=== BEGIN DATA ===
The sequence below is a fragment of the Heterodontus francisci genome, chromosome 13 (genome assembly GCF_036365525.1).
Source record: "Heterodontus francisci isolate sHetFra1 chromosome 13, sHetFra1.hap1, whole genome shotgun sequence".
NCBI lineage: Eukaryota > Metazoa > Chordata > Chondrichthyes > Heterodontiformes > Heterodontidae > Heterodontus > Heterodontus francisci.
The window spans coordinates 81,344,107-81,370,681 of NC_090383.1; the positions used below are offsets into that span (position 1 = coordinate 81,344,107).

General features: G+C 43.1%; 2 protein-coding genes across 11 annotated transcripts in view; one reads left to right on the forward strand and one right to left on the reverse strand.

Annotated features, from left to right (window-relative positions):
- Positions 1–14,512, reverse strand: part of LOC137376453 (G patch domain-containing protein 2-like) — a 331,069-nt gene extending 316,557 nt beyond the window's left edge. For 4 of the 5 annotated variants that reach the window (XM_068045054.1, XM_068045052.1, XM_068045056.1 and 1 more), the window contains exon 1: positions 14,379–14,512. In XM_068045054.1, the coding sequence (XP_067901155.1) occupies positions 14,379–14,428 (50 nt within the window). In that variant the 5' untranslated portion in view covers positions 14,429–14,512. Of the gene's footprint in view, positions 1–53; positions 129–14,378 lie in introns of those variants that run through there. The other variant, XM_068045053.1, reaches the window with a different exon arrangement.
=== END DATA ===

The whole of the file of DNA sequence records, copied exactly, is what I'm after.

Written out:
The sequence below is a fragment of the Heterodontus francisci genome, chromosome 13 (genome assembly GCF_036365525.1).
Source record: "Heterodontus francisci isolate sHetFra1 chromosome 13, sHetFra1.hap1, whole genome shotgun sequence".
NCBI lineage: Eukaryota > Metazoa > Chordata > Chondrichthyes > Heterodontiformes > Heterodontidae > Heterodontus > Heterodontus francisci.
The window spans coordinates 81,344,107-81,370,681 of NC_090383.1; the positions used below are offsets into that span (position 1 = coordinate 81,344,107).

General features: G+C 43.1%; 2 protein-coding genes across 11 annotated transcripts in view; one reads left to right on the forward strand and one right to left on the reverse strand.

Annotated features, from left to right (window-relative positions):
- Positions 1–14,512, reverse strand: part of LOC137376453 (G patch domain-containing protein 2-like) — a 331,069-nt gene extending 316,557 nt beyond the window's left edge. For 4 of the 5 annotated variants that reach the window (XM_068045054.1, XM_068045052.1, XM_068045056.1 and 1 more), the window contains exon 1: positions 14,379–14,512. In XM_068045054.1, the coding sequence (XP_067901155.1) occupies positions 14,379–14,428 (50 nt within the window). In that variant the 5' untranslated portion in view covers positions 14,429–14,512. Of the gene's footprint in view, positions 1–53; positions 129–14,378 lie in introns of those variants that run through there. The other variant, XM_068045053.1, reaches the window with a different exon arrangement.